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Abhishek Solanki

He is an former strategy consultant turned entrepreneur and co-founder of Gurgaon based startup Culturro, which helps companies build the right workplace experience to drive towards their desired strategic objectives. Prior to co-founding Culturro, Abhishek has worked with boutique strategy consulting firms in USA and India catering to Fortune 500 clients globally. He was also the co-founder of Boston based social music collaboration startup. Abhishek holds a Masters degree in Engineering Management and Technological Entrepreneurship from Northeastern University, Boston and is a certified startup coach.

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Jittery Culture = Jittery Investors: What Indian Startups Can Learn From the UBER Saga

Don’t underestimate the power of an organization’s culture

The universal definition of culture is ‘How things get done in an organization’. This simple yet powerful term has the ability to give sleepless nights to even the most prominent and influential leaders in any organization. The recent UBER saga is a testament of the above statements. The ‘Toxic Culture’ at the most valuable startup in the world is the core reason for the series of events at UBER, leading to layoffs, culture investigation and most recently the stepping down of Travis Kalanick as the CEO.

Most often we think, ‘Toxic Culture’ does more damage within an organization. But in reality its impact is far more outside an organization. The direct impact of  ‘Toxic Culture’ is on investor sentiment, valuation and worst of it all ability to attract talent in the future. So no matter how well funded you are or how good your business model is, your organizations rise and fall is completely hinged on the culture of your company.

There is a lot to learn for all entrepreneurs (budding or seasoned) from the string of events at UBER. Here are 5 things Indian Startups can learn from UBER’s Culture woes,

  • Default Culture – In simple terms, Culture is an extension of the founding team’s personalities. So any startup big or small has a default culture from day one. Without conscious efforts, your startups culture will exist the way it is.  Focus on the culture of your startup right from the start, ignorance or delay in acting on this crucial aspect can possibly hamper your unicorn dreams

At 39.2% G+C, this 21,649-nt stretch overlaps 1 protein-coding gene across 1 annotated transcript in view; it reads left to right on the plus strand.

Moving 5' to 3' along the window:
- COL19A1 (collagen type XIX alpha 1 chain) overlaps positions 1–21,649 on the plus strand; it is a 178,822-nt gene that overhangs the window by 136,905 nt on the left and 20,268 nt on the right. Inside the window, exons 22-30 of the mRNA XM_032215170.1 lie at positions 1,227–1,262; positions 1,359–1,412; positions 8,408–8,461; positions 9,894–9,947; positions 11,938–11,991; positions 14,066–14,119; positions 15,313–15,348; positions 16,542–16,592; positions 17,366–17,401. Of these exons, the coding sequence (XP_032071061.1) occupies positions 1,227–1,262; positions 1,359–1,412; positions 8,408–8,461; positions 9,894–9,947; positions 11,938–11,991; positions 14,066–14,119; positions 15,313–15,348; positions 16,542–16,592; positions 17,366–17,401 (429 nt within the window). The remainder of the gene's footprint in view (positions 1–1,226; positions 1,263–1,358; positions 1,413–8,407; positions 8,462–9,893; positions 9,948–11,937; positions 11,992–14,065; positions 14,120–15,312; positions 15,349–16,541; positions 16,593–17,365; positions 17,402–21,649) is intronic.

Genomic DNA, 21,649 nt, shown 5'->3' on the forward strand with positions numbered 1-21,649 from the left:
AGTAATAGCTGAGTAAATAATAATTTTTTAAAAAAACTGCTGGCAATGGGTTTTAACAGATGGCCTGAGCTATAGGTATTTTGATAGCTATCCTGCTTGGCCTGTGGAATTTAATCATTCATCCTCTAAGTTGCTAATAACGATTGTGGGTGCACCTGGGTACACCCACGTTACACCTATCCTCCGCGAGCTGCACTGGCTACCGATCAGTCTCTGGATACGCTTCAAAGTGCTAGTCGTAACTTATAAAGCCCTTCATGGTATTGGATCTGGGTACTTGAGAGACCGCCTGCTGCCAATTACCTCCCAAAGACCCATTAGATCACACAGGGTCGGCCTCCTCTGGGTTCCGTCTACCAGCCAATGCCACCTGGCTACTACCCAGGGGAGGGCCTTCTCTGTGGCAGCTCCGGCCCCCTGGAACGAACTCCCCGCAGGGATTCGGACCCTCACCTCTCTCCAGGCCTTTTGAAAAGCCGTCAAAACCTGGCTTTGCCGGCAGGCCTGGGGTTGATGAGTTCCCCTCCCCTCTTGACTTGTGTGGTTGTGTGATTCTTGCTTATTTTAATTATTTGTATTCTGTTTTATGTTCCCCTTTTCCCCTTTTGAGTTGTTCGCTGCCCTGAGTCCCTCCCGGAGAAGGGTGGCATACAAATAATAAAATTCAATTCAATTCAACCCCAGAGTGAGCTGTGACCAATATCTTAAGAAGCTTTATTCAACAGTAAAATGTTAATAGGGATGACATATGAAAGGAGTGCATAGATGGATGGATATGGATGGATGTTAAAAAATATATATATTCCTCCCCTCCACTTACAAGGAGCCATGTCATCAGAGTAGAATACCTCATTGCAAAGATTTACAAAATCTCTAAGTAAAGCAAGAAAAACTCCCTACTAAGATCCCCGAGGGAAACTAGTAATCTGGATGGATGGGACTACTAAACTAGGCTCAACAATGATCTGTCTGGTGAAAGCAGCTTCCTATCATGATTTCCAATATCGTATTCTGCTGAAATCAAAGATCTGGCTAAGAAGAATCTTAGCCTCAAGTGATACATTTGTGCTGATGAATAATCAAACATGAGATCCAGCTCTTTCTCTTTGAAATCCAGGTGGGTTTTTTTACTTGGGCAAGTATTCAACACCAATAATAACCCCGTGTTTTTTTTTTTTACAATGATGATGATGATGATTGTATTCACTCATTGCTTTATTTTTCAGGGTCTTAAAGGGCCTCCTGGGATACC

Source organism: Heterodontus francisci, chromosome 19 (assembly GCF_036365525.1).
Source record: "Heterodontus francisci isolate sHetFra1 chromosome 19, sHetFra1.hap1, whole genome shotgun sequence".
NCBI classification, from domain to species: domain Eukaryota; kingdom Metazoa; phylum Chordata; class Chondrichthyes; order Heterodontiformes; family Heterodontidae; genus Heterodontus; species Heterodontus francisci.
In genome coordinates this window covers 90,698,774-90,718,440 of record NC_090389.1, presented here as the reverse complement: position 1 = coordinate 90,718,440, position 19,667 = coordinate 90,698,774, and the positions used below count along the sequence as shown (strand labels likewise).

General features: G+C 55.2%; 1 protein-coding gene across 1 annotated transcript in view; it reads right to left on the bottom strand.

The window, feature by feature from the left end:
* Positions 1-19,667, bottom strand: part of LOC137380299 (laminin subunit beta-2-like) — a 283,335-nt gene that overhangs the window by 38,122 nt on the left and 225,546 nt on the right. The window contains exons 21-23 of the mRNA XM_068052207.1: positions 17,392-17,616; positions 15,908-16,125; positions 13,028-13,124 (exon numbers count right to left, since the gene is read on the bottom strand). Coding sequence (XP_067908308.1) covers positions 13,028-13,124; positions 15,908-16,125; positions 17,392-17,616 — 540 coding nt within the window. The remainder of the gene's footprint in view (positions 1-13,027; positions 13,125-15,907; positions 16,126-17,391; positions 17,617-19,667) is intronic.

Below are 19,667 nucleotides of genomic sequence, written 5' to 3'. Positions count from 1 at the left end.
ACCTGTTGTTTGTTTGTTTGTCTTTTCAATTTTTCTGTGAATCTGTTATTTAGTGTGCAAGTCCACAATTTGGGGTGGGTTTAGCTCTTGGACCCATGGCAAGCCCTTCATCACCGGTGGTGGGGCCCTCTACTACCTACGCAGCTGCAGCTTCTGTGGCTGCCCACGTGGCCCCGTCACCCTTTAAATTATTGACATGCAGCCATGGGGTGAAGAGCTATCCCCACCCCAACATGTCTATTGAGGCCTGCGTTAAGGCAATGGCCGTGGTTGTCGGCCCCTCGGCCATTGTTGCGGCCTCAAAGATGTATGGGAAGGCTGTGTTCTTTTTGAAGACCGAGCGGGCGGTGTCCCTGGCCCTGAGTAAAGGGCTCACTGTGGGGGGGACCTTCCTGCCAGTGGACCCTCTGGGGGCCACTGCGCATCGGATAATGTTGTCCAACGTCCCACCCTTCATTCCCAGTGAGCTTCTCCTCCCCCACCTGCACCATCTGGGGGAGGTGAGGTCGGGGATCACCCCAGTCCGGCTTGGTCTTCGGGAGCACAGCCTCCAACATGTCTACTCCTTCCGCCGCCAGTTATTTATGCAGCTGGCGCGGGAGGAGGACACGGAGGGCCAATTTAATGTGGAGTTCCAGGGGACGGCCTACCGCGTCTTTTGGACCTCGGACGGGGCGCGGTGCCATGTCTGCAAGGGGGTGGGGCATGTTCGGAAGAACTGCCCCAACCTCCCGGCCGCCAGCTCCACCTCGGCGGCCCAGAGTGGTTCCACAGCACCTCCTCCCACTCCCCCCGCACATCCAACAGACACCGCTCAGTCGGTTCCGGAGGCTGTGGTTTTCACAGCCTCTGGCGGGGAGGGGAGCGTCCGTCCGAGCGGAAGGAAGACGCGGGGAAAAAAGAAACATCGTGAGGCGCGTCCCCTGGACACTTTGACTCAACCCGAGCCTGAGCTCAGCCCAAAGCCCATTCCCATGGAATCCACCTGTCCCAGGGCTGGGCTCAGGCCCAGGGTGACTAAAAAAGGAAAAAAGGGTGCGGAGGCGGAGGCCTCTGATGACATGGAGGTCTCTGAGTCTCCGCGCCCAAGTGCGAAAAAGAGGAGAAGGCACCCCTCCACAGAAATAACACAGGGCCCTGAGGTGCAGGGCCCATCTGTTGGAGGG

• Foundation of Culture – Culture stems from the values that are set in an organization. Many startups skip the ordeal of defining a value system of their company or define values, which do not support their ideology. A value system helps employees take right decisions in the right circumstances, so it is important to define values that are balanced, positive and inclusive to build a strong foundation for your startup
  • What you preach is what gets done – Most startups in growth phase, have unsaid rules and practices that are set in from the initial days. These unsaid rules and bad practices most often end up becoming norms and lead to ‘Toxic Culture’.  Startups can avoid this by defining guiding principles of engagement for their employees and make sure only the right things get done the right way in the organization
  • Onus of Culture always lies with the leadership team – Creating, abiding, and sustaining a good culture is the responsibility of leadership team beyond the founders. A startup can only build and sustain a good culture only if this sense of responsibility can percolate downwards to all leadership levels. One of the ways to achieve this to include culture building as a KRA for the leadership team at all levels and link it with their compensation
  • HR plays a major role in building & sustaining culture – Many startups undermine the role of HR in the company. While HR is always seen as a transactional function, startups often forget that they are the one closest to the employees. HR can play a huge role in building and sustaining an culture of a startup only if the founders lay importance on this function and treat it as a strategic function

Disclaimer: The views expressed in the article above are those of the authors' and do not necessarily represent or reflect the views of this publishing house

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